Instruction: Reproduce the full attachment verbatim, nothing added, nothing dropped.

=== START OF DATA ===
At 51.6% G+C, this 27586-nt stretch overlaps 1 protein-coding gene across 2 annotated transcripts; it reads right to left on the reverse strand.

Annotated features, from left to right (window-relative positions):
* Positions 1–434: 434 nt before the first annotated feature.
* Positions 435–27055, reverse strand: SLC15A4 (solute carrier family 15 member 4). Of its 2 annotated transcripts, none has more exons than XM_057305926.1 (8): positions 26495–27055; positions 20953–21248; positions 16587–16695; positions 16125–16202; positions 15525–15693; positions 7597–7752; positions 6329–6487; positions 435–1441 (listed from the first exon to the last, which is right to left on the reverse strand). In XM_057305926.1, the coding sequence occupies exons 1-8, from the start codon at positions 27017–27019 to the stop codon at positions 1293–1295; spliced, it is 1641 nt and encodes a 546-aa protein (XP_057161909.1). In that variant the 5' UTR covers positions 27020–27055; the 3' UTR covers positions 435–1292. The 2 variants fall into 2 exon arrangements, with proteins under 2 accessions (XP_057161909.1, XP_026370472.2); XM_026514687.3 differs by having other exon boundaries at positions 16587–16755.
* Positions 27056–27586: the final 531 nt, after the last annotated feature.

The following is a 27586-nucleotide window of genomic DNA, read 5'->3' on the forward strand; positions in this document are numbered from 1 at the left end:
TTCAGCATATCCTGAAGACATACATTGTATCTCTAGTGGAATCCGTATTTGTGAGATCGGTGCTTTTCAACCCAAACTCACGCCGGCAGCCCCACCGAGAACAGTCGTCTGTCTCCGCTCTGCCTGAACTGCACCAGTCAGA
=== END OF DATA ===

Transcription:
At 51.6% G+C, this 27586-nt stretch overlaps 1 protein-coding gene across 2 annotated transcripts; it reads right to left on the reverse strand.

Annotated features, from left to right (window-relative positions):
* Positions 1–434: 434 nt before the first annotated feature.
* Positions 435–27055, reverse strand: SLC15A4 (solute carrier family 15 member 4). Of its 2 annotated transcripts, none has more exons than XM_057305926.1 (8): positions 26495–27055; positions 20953–21248; positions 16587–16695; positions 16125–16202; positions 15525–15693; positions 7597–7752; positions 6329–6487; positions 435–1441 (listed from the first exon to the last, which is right to left on the reverse strand). In XM_057305926.1, the coding sequence occupies exons 1-8, from the start codon at positions 27017–27019 to the stop codon at positions 1293–1295; spliced, it is 1641 nt and encodes a 546-aa protein (XP_057161909.1). In that variant the 5' UTR covers positions 27020–27055; the 3' UTR covers positions 435–1292. The 2 variants fall into 2 exon arrangements, with proteins under 2 accessions (XP_057161909.1, XP_026370472.2); XM_026514687.3 differs by having other exon boundaries at positions 16587–16755.
* Positions 27056–27586: the final 531 nt, after the last annotated feature.

The following is a 27586-nucleotide window of genomic DNA, read 5'->3' on the forward strand; positions in this document are numbered from 1 at the left end:
TTCAGCATATCCTGAAGACATACATTGTATCTCTAGTGGAATCCGTATTTGTGAGATCGGTGCTTTTCAACCCAAACTCACGCCGGCAGCCCCACCGAGAACAGTCGTCTGTCTCCGCTCTGCCTGAACTGCACCAGTCAGA